Periodical cicadas are a unique breed of bug in North America. With their distinct noise that they make and creepy red eyes, cicadas have either annoyed or endeared themselves to people all over the States, and millions have returned this spring for another year of pain and suffering, or minor annoyance, depending on people’s opinions. But why do they do this, where were they hiding, and why is their return important?
Cicadas, or by their subspecies names Tettigarctidae and Cicadidae, are a species of bug that stand out due to their far apart wide eyes, short antenna, membranous wings, and most famously, the sound they make. That rattling jingle that has ingrained itself into our minds. They make this noise to both repel birds and to attract mates. The cicadas make the sound by contracting tymbal muscles, which make the muscles buckle, creating the sound. Cicadas can get as loud as a lawnmower.
Speaking of mating, once they do what two consenting adult bugs do, cicadas put their larva in the ground and die. Once they hatch, and mature , they emerge from the soil, they only live for 5 or 6 weeks. During those weeks, they mate, get eaten, and annoy us all. After mating, they lay their eggs in trees and the females can lay up to 600 eggs. The baby then splits its skin open and becomes an adult, leaving the shell to sit as a memento for when they’re gone.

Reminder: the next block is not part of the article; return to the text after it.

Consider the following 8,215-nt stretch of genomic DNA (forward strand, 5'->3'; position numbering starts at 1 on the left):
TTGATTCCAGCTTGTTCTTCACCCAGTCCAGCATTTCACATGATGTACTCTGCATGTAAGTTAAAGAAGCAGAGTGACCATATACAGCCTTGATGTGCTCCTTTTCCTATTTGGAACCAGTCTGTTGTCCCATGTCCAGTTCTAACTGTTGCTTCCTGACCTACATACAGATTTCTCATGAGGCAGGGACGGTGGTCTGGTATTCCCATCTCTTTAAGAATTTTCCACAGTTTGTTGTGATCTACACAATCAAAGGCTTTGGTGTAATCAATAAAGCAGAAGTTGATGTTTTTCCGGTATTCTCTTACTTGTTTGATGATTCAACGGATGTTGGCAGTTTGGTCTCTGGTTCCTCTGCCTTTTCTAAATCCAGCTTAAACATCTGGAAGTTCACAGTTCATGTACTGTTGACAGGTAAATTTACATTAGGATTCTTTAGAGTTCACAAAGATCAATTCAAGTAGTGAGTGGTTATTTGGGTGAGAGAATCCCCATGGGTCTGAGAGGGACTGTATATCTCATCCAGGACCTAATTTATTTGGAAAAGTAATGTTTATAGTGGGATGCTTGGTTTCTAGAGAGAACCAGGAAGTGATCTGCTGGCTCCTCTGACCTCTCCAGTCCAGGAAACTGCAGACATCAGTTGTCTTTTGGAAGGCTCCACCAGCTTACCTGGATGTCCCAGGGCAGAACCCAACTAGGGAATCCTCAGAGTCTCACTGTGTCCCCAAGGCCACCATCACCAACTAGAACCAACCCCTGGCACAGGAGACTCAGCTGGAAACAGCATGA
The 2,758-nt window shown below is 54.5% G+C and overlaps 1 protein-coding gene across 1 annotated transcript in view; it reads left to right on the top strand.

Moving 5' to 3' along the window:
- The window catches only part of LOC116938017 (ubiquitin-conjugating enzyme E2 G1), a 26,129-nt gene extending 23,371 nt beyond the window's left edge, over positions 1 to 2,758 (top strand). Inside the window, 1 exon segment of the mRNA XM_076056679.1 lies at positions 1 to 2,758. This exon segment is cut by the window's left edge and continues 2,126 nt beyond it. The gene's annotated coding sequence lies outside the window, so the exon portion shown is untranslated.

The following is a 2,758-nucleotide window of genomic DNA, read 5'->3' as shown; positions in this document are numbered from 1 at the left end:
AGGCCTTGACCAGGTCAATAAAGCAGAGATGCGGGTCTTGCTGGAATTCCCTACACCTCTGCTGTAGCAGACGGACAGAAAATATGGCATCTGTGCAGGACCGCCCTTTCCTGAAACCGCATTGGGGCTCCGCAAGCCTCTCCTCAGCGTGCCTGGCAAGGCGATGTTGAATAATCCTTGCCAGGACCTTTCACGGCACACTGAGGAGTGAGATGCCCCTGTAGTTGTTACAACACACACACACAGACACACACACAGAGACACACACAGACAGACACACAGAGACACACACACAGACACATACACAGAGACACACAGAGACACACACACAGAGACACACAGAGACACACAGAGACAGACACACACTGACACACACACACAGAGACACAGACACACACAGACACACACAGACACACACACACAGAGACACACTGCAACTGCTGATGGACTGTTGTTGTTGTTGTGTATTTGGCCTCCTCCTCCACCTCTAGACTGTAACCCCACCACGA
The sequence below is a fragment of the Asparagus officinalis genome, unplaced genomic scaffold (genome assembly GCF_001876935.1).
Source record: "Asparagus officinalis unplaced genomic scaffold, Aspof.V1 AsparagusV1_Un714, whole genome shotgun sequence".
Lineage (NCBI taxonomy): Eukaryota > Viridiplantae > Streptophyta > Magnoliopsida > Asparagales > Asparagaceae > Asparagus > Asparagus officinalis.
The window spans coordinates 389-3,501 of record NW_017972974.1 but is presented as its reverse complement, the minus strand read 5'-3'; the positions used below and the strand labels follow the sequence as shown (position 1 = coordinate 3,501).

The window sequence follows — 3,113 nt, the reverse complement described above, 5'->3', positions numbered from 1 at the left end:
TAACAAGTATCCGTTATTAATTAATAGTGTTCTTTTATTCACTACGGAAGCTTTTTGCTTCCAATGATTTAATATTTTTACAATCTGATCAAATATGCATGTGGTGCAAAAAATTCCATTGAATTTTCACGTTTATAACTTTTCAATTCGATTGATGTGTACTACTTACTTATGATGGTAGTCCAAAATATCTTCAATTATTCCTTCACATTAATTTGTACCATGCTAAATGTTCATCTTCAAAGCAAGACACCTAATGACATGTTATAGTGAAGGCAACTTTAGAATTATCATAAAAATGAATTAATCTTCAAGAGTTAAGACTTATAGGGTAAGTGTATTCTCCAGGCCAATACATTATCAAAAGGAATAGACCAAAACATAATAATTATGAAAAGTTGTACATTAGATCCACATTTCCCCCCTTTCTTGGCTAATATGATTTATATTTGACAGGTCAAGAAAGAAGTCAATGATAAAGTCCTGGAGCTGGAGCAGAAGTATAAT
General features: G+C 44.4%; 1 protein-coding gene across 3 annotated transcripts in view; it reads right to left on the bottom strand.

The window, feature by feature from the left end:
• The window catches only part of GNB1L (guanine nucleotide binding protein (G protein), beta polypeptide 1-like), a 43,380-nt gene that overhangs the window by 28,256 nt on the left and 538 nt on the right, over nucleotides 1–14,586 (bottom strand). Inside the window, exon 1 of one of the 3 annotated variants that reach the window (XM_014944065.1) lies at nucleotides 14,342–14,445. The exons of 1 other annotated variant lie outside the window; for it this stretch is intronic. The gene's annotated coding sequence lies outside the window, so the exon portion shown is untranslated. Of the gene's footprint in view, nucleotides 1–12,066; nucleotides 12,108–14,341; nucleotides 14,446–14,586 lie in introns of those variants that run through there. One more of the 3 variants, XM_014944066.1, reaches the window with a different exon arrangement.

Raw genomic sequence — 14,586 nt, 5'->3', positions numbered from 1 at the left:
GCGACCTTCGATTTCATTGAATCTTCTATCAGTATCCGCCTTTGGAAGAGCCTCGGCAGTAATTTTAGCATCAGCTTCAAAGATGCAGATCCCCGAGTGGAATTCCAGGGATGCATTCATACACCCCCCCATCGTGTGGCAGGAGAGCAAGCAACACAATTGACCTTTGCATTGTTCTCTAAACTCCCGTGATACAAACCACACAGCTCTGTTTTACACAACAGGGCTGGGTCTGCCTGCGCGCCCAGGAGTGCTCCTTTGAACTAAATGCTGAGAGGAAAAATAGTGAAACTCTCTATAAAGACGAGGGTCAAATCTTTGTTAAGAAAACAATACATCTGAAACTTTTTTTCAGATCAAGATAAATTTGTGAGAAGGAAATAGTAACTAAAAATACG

Now, this spring, they’re back as Brood X, and much larger than normal. Numbering in the billions, this batch has been waiting underground since 2004. It is officially time to cry, in despair or joy. You won’t have to cry about being stung or bitten but they have prickly feet. Brood X will only last a few weeks and once they are gone, we can rest easy for another 17 years.